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CUSP: A Framework for


Working Together – The Players

• Centers for Medicare & Medicaid Services Quality Improvement

Organization (CMS QIO)
• Agency for Health Care Research and Quality (AHRQ)
• On the CUSP: Stop HAI
• CLABSI National Project Team
– Michigan Health & Hospital Association - Michigan Keystone
Center for Patient Safety & Quality (MHA Keystone)
– Armstrong Institute for Patient Safety and Quality Johns
Hopkins University (JHU)
– Health Research & Educational Trust (HRET), research affiliate
of the American Hospital Association

Learning Objectives

• Understand CUSP impact on safety

• List CUSP components
• Describe how a hospital implemented

ICU Safety Climate
Effect of CUSP on Safety Climate

% "Needs Improvement" *

50 47

Pre vs. Post Intervention

Pre-CUSP (2004) Post-CUSP (2006)

* “Needs Improvement” - Safety

4 Climate Score <60%
Culture / Climate and Outcomes

No BSI = 5 months or more w/ zero

The strongest predictor of clinical

excellence: Caregivers feel
comfortable speaking up if they
perceive a problem with patient care

No BSI 21% No BSI 31% No BSI 44%

Attribution: J. Bryan Sexton
Teamwork Climate &
Annual Nurse Turnover
% reporting positive teamwork climate

20 High Turnover 16.0% Mid Turnover 10.8% Low Turnover 7.9%

RN Teamwork Climate Staff Physician Teamwork Climate

Ideas for Ensuring Patients Receive
the Interventions: the 4Es
• Engage: Stories, show baseline data

• Educate staff on evidence

• Execute
– Standardize: Create line cart
– Create independent checks: Create BSI checklist
– Empower nurses to stop takeoff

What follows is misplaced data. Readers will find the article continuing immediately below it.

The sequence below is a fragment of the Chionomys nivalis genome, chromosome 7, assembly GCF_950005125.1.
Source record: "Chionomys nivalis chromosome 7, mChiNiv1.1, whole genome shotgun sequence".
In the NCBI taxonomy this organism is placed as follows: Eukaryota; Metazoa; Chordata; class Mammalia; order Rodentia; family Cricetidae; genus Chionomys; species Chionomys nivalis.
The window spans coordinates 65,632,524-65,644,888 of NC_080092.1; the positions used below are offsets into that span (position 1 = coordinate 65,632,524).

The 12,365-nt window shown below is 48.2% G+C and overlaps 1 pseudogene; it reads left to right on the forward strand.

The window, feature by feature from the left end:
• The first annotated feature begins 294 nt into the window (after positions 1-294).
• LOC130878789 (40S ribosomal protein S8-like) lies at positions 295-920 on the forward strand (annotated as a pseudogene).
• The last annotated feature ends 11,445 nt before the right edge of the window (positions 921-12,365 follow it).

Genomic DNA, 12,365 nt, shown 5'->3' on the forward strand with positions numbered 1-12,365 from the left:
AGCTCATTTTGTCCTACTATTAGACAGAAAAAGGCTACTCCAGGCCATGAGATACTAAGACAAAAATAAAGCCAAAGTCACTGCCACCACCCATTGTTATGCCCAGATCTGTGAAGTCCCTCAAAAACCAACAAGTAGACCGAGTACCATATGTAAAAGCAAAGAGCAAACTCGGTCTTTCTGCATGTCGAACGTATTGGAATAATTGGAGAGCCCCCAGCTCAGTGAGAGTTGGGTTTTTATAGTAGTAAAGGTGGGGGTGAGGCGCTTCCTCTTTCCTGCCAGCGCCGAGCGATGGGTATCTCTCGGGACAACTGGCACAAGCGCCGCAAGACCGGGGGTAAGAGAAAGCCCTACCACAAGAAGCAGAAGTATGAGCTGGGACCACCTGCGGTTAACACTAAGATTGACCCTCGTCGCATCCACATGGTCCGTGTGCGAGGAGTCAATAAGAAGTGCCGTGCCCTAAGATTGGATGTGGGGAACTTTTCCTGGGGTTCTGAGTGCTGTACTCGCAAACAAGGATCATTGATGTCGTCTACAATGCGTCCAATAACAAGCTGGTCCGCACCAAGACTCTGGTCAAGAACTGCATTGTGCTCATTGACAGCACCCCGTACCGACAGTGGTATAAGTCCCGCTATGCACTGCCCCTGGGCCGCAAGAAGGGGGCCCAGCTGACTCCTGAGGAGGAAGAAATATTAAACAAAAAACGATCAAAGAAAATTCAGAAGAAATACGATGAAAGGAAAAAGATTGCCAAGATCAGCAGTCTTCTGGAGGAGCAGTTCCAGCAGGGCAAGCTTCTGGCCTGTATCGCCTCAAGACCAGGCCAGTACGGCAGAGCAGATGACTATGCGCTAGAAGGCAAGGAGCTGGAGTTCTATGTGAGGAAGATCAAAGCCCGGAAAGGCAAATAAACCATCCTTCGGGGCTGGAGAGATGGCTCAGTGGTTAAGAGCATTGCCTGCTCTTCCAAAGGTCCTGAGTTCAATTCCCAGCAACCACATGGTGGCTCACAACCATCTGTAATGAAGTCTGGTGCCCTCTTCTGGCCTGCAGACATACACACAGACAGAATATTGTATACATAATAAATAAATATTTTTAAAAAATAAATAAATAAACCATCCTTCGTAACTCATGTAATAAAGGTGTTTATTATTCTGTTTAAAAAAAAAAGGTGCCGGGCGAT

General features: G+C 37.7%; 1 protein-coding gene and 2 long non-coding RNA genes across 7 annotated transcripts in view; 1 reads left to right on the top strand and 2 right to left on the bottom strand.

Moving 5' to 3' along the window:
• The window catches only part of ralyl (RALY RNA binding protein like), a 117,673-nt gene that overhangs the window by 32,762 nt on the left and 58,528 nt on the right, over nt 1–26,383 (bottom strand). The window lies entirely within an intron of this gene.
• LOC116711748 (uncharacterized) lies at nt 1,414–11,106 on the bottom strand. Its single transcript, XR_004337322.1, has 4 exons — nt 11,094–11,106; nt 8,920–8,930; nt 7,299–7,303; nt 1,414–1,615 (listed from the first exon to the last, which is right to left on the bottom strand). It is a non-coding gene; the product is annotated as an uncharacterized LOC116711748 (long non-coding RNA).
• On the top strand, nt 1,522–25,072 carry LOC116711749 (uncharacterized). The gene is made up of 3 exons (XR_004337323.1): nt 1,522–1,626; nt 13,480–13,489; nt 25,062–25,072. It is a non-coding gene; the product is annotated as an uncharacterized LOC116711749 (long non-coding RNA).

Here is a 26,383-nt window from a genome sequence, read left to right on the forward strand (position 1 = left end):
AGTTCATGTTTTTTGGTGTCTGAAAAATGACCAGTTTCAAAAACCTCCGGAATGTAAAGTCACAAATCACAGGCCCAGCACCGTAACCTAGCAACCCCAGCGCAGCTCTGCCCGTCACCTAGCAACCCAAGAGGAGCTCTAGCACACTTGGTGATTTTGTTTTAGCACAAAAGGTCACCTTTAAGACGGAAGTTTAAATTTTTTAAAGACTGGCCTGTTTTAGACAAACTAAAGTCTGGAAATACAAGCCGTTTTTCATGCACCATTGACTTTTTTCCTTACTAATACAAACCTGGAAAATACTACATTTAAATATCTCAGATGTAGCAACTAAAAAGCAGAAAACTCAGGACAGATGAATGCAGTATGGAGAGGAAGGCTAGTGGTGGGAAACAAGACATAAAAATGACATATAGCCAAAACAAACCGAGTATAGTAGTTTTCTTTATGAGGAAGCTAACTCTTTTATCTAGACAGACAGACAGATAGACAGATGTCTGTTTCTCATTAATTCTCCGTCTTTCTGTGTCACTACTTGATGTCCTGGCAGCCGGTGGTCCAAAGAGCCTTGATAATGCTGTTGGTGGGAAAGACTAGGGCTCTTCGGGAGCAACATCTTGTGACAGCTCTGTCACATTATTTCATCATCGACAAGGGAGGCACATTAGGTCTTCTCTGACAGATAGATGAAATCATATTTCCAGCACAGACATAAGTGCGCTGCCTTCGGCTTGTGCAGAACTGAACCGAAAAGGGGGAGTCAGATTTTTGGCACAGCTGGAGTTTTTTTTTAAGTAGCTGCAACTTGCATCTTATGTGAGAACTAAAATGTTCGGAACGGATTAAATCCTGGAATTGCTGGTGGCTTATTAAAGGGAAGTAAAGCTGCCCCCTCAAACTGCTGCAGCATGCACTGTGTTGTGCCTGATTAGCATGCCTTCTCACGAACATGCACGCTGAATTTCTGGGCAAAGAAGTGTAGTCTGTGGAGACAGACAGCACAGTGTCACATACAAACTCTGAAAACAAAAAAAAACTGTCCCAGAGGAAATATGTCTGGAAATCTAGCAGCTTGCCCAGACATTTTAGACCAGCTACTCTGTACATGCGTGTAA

– Learn from mistakes

• Evaluate
– Feedback performance
– View infections as defects
Ensure Patients Reliably Receive
Senior Team
leaders leaders
Engage How does this make the world a better place?
Educate What do we need to do?
What keeps me from doing it?
How can we do it with my resources and culture?

Evaluate How do we know we improved safety?

Pronovost: Health Services Research, 2006
Have We Created a Safe Culture? How Often Do We Harm?
How Do We Know We Learn Are Patient Outcomes
From Mistakes? Improving?

Comprehensive Unit-based Safety (TRiP)
Program Translating Evidence Into Practice

1. Educate staff on science of 1. Summarize the evidence in a checklist

safety 2. Identify local barriers to
2. Identify defects implementation
3. Assign executive to adopt unit 3. Measure performance
4. Learn from one defect per 4. Ensure all patients get the evidence
5. Implement teamwork tools

9 Improve
What is CUSP?

• Comprehensive Unit-based Safety Program

• An intervention to learn from mistakes and improve safety


On the CUSP: Stop BSI

Comprehensive Unit-based BSI-Reduction Protocol

Safety Program (CUSP)
-Best-evidence supplies,
-Improve or reinforce good cross-
organization of supplies
disciplinary communication and
teamwork -Ensuring all patients receive the
best practices
-Enhance coordination of care
-Checklist to ensure consistent
-Address overall patient safety
application of evidence
-Work towards healthy unit culture
Pronovost, Berenholtz, Needham BMJ 2008
Safety Score Card
Keystone ICU Safety Dashboard
2004 2006
How often did we harm (BSI)? (median) 2.8/1000 0
How often do we do what we should? 66% 95%
How often did we learn from mistakes?* 100s 100s
Have we created a safe culture?
What areas need improvement?
Safety climate* 84% 43%
Teamwork climate* 82% 42%

* CUSP is intervention to improve these

Pre CUSP Work

• Create a CUSP team

– Nurses, physician, support staff, infection preventionist
– Assign a team leader
• Measure culture in the unit
• Work with hospital quality leader or hospital
management to have a senior executive assigned to
CUSP team

Steps of CUSP

1. Educate staff on science of safety

2. Identify defects

3. Assign executive to adopt unit

4. Learn from one defect per quarter